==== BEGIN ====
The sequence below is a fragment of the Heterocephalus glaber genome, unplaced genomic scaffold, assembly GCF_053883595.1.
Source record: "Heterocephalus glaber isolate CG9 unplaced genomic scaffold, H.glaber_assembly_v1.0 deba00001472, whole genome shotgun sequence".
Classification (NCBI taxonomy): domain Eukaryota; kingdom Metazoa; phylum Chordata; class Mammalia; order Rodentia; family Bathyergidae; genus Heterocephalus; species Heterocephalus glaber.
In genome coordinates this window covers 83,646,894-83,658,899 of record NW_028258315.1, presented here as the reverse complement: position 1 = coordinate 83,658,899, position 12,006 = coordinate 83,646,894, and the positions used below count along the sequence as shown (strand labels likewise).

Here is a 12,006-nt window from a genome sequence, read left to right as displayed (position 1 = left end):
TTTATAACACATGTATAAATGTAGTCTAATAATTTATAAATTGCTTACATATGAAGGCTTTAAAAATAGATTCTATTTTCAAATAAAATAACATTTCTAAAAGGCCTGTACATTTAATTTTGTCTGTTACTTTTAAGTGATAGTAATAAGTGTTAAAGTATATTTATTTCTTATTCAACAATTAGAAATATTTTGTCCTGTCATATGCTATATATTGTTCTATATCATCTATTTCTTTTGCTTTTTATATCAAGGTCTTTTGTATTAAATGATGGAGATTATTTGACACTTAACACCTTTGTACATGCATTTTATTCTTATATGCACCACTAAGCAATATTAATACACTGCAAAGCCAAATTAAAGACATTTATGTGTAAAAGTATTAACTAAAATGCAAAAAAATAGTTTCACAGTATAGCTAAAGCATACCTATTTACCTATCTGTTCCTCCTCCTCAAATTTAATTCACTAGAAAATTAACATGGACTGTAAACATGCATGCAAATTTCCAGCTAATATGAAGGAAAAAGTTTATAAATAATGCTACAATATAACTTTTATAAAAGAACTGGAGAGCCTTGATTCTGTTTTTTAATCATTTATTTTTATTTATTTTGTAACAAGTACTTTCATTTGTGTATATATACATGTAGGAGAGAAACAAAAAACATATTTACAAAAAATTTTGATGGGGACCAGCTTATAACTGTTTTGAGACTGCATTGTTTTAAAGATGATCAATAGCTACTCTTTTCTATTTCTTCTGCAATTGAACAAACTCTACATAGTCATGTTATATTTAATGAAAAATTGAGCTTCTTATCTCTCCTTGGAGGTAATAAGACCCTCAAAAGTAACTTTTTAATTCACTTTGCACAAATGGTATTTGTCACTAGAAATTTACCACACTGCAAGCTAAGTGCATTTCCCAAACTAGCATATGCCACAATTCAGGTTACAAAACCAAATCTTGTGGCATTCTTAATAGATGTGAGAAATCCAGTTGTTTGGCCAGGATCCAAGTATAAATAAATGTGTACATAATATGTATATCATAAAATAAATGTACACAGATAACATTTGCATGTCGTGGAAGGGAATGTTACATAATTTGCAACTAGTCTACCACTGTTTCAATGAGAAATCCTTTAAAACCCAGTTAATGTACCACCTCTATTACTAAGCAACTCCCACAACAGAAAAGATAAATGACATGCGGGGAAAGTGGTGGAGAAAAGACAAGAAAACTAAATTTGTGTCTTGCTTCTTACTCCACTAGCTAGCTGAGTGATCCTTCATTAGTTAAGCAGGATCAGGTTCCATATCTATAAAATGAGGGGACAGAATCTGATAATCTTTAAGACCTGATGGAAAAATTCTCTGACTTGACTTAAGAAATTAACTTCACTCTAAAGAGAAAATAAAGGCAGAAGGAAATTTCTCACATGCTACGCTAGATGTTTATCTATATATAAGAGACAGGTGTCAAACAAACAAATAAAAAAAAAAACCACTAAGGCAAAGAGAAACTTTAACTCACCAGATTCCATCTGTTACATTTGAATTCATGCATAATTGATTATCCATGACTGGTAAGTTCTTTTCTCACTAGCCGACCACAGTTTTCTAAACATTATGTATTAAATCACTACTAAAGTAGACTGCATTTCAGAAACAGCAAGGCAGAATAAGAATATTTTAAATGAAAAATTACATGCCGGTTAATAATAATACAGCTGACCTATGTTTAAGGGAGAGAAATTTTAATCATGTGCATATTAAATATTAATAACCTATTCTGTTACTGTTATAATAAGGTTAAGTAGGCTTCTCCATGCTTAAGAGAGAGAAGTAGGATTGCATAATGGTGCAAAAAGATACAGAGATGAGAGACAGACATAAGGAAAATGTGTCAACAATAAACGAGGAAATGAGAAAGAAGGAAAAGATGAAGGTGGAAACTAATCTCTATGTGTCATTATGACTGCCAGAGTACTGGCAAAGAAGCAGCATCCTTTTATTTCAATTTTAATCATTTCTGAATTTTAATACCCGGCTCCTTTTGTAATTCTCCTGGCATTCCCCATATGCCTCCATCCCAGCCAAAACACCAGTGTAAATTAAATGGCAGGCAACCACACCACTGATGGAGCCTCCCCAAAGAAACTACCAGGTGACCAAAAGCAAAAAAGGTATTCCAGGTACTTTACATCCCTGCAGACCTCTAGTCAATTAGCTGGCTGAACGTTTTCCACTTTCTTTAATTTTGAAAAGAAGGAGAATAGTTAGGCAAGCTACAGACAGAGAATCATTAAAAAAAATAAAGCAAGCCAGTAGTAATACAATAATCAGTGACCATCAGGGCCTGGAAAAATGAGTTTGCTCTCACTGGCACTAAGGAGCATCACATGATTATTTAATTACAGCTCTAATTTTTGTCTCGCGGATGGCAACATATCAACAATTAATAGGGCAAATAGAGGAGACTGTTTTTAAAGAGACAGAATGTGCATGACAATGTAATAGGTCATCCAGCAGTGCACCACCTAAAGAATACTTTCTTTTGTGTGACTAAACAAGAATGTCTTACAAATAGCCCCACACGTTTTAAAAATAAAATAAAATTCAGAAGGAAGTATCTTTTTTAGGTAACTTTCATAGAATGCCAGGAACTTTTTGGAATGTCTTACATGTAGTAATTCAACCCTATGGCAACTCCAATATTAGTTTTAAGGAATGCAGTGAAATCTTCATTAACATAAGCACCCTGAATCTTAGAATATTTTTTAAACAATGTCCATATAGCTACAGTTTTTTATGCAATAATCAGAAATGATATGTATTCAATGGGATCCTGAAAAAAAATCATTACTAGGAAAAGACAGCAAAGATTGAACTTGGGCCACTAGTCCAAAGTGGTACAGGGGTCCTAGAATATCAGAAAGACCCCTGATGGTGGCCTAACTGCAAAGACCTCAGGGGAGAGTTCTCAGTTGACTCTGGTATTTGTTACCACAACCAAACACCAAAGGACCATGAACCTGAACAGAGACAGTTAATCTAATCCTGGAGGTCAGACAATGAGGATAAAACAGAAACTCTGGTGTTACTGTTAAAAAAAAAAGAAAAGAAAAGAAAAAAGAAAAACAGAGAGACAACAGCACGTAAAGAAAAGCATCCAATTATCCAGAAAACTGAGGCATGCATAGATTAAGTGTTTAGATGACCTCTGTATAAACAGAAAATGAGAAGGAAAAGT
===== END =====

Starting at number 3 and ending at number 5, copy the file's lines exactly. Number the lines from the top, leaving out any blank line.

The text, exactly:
Classification (NCBI taxonomy): domain Eukaryota; kingdom Metazoa; phylum Chordata; class Mammalia; order Rodentia; family Bathyergidae; genus Heterocephalus; species Heterocephalus glaber.
In genome coordinates this window covers 83,646,894-83,658,899 of record NW_028258315.1, presented here as the reverse complement: position 1 = coordinate 83,658,899, position 12,006 = coordinate 83,646,894, and the positions used below count along the sequence as shown (strand labels likewise).

Here is a 12,006-nt window from a genome sequence, read left to right as displayed (position 1 = left end):